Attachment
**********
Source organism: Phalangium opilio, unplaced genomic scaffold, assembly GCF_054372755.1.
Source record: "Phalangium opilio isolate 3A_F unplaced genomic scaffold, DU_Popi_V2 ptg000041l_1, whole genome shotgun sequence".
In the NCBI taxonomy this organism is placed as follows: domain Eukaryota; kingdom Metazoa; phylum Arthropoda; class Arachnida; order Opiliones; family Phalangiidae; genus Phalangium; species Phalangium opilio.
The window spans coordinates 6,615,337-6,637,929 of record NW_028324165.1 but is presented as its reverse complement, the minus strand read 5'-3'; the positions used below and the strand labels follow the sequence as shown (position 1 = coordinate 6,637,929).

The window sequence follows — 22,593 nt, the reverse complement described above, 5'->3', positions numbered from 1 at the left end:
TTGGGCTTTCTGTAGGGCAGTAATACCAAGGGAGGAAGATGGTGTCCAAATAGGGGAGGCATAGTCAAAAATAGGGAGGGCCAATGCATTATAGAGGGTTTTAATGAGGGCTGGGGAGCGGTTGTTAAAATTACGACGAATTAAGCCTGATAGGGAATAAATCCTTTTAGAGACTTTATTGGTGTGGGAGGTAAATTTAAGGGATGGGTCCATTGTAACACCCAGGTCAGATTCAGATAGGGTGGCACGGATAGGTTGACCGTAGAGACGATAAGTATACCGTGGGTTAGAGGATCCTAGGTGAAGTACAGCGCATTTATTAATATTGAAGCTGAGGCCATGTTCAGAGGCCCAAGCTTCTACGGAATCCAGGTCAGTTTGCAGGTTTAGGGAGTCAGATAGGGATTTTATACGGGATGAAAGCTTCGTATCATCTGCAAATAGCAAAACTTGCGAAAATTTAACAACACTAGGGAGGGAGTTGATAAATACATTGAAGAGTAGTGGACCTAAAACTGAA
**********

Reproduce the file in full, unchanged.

Source organism: Phalangium opilio, unplaced genomic scaffold, assembly GCF_054372755.1.
Source record: "Phalangium opilio isolate 3A_F unplaced genomic scaffold, DU_Popi_V2 ptg000041l_1, whole genome shotgun sequence".
In the NCBI taxonomy this organism is placed as follows: domain Eukaryota; kingdom Metazoa; phylum Arthropoda; class Arachnida; order Opiliones; family Phalangiidae; genus Phalangium; species Phalangium opilio.
The window spans coordinates 6,615,337-6,637,929 of record NW_028324165.1 but is presented as its reverse complement, the minus strand read 5'-3'; the positions used below and the strand labels follow the sequence as shown (position 1 = coordinate 6,637,929).

The window sequence follows — 22,593 nt, the reverse complement described above, 5'->3', positions numbered from 1 at the left end:
TTGGGCTTTCTGTAGGGCAGTAATACCAAGGGAGGAAGATGGTGTCCAAATAGGGGAGGCATAGTCAAAAATAGGGAGGGCCAATGCATTATAGAGGGTTTTAATGAGGGCTGGGGAGCGGTTGTTAAAATTACGACGAATTAAGCCTGATAGGGAATAAATCCTTTTAGAGACTTTATTGGTGTGGGAGGTAAATTTAAGGGATGGGTCCATTGTAACACCCAGGTCAGATTCAGATAGGGTGGCACGGATAGGTTGACCGTAGAGACGATAAGTATACCGTGGGTTAGAGGATCCTAGGTGAAGTACAGCGCATTTATTAATATTGAAGCTGAGGCCATGTTCAGAGGCCCAAGCTTCTACGGAATCCAGGTCAGTTTGCAGGTTTAGGGAGTCAGATAGGGATTTTATACGGGATGAAAGCTTCGTATCATCTGCAAATAGCAAAACTTGCGAAAATTTAACAACACTAGGGAGGGAGTTGATAAATACATTGAAGAGTAGTGGACCTAAAACTGAA